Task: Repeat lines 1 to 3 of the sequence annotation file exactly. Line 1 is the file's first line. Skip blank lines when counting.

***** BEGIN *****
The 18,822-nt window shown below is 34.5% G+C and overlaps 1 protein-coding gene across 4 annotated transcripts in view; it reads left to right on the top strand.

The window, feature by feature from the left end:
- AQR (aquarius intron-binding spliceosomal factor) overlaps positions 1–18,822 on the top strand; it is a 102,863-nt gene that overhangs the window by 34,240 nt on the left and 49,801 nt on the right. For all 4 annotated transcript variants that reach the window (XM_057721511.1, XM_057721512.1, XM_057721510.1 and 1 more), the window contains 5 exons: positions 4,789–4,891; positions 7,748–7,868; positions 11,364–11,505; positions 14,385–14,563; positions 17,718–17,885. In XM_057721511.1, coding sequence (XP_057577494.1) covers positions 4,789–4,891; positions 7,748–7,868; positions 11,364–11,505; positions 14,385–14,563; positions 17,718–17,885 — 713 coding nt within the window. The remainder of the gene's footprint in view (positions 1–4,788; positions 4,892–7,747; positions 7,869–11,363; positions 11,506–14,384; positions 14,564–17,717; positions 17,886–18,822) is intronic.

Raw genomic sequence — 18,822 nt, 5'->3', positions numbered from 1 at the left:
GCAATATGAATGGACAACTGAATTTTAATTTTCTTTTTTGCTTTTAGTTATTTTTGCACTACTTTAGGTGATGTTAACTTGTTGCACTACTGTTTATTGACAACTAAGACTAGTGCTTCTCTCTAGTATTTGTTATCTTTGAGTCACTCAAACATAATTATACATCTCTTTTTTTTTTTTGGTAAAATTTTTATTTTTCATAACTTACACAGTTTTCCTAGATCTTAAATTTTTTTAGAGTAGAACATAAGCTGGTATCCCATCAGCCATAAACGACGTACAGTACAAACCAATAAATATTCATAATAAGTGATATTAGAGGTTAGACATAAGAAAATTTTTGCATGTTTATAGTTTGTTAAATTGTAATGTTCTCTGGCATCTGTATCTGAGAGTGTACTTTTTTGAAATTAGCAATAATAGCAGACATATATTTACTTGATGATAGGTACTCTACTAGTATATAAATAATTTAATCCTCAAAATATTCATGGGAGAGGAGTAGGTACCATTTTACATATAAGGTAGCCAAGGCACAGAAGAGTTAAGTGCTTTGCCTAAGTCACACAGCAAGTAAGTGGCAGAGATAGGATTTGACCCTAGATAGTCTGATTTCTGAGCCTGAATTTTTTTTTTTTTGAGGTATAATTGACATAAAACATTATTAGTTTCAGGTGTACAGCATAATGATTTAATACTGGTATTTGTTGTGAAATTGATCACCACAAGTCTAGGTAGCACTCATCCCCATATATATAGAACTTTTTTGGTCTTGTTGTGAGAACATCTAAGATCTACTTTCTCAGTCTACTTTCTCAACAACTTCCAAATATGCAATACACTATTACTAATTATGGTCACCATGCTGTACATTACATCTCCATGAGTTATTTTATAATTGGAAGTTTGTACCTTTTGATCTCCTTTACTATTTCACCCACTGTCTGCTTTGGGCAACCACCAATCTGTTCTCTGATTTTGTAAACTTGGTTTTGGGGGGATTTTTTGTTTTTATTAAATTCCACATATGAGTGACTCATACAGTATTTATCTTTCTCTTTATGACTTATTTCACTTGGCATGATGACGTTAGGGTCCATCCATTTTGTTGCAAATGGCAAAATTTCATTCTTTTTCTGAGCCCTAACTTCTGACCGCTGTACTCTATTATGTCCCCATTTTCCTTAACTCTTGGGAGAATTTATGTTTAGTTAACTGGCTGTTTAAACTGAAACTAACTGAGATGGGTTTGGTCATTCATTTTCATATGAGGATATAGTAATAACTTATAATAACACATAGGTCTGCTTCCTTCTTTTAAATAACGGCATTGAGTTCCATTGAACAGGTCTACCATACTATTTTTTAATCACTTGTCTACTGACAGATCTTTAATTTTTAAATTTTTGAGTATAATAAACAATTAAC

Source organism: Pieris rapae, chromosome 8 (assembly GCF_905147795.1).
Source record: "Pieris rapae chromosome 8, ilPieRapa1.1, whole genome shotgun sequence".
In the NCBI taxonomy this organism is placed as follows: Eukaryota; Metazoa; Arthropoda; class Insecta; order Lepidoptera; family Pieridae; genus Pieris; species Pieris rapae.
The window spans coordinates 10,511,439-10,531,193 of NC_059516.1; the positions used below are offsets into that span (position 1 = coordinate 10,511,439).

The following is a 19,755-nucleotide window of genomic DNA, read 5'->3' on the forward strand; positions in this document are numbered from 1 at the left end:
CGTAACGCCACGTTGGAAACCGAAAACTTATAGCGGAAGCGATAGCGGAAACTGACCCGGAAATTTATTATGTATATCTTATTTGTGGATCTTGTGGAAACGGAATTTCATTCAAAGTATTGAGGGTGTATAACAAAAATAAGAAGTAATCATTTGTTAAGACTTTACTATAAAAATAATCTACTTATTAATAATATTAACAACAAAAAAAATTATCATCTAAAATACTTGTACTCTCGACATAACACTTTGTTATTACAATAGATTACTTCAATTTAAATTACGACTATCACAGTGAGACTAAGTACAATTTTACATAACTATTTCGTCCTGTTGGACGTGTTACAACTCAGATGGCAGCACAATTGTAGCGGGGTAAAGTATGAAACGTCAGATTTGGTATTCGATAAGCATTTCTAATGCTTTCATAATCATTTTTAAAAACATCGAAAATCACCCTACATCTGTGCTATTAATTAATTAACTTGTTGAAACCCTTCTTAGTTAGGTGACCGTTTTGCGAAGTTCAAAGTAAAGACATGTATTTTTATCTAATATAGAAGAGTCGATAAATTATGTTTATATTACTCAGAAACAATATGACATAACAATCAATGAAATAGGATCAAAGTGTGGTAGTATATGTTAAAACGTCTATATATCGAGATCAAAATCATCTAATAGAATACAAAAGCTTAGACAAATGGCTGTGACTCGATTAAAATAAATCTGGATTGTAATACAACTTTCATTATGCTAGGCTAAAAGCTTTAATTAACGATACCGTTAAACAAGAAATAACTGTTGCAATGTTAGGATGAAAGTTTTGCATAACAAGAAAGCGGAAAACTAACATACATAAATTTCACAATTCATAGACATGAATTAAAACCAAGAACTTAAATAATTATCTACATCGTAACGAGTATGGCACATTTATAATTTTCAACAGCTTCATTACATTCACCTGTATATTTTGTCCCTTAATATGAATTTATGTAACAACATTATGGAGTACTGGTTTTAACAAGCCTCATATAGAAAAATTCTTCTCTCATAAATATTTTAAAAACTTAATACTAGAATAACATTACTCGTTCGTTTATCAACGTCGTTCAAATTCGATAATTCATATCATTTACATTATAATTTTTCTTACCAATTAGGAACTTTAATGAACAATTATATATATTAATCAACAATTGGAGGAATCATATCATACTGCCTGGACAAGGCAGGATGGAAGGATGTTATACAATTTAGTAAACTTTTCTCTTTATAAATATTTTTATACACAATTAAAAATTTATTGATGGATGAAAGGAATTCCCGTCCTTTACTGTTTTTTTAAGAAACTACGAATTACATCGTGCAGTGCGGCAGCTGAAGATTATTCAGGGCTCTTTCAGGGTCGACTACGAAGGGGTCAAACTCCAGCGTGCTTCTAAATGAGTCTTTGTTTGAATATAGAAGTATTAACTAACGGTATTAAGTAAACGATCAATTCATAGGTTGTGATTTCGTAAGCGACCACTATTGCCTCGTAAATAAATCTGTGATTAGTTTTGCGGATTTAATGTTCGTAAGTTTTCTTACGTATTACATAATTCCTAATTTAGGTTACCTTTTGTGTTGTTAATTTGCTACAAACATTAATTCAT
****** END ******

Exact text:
The 18,822-nt window shown below is 34.5% G+C and overlaps 1 protein-coding gene across 4 annotated transcripts in view; it reads left to right on the top strand.

The window, feature by feature from the left end:
- AQR (aquarius intron-binding spliceosomal factor) overlaps positions 1–18,822 on the top strand; it is a 102,863-nt gene that overhangs the window by 34,240 nt on the left and 49,801 nt on the right. For all 4 annotated transcript variants that reach the window (XM_057721511.1, XM_057721512.1, XM_057721510.1 and 1 more), the window contains 5 exons: positions 4,789–4,891; positions 7,748–7,868; positions 11,364–11,505; positions 14,385–14,563; positions 17,718–17,885. In XM_057721511.1, coding sequence (XP_057577494.1) covers positions 4,789–4,891; positions 7,748–7,868; positions 11,364–11,505; positions 14,385–14,563; positions 17,718–17,885 — 713 coding nt within the window. The remainder of the gene's footprint in view (positions 1–4,788; positions 4,892–7,747; positions 7,869–11,363; positions 11,506–14,384; positions 14,564–17,717; positions 17,886–18,822) is intronic.